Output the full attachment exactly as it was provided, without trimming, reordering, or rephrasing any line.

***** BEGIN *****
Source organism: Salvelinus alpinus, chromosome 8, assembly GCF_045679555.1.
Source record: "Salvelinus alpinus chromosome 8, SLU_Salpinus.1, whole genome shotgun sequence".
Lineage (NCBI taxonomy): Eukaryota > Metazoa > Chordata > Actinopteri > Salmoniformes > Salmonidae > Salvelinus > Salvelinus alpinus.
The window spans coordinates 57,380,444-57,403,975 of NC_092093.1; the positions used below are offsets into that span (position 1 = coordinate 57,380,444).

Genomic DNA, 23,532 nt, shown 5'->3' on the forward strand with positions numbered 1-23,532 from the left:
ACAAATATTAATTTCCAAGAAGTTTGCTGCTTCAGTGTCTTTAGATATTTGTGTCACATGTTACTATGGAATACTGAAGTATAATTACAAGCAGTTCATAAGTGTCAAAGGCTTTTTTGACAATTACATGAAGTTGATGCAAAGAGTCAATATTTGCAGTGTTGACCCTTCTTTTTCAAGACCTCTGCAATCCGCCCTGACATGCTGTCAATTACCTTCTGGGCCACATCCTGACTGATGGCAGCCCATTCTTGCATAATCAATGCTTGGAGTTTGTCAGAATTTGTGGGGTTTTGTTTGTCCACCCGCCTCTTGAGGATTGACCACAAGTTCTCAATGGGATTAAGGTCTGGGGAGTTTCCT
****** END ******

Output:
Source organism: Salvelinus alpinus, chromosome 8, assembly GCF_045679555.1.
Source record: "Salvelinus alpinus chromosome 8, SLU_Salpinus.1, whole genome shotgun sequence".
Lineage (NCBI taxonomy): Eukaryota > Metazoa > Chordata > Actinopteri > Salmoniformes > Salmonidae > Salvelinus > Salvelinus alpinus.
The window spans coordinates 57,380,444-57,403,975 of NC_092093.1; the positions used below are offsets into that span (position 1 = coordinate 57,380,444).

Genomic DNA, 23,532 nt, shown 5'->3' on the forward strand with positions numbered 1-23,532 from the left:
ACAAATATTAATTTCCAAGAAGTTTGCTGCTTCAGTGTCTTTAGATATTTGTGTCACATGTTACTATGGAATACTGAAGTATAATTACAAGCAGTTCATAAGTGTCAAAGGCTTTTTTGACAATTACATGAAGTTGATGCAAAGAGTCAATATTTGCAGTGTTGACCCTTCTTTTTCAAGACCTCTGCAATCCGCCCTGACATGCTGTCAATTACCTTCTGGGCCACATCCTGACTGATGGCAGCCCATTCTTGCATAATCAATGCTTGGAGTTTGTCAGAATTTGTGGGGTTTTGTTTGTCCACCCGCCTCTTGAGGATTGACCACAAGTTCTCAATGGGATTAAGGTCTGGGGAGTTTCCT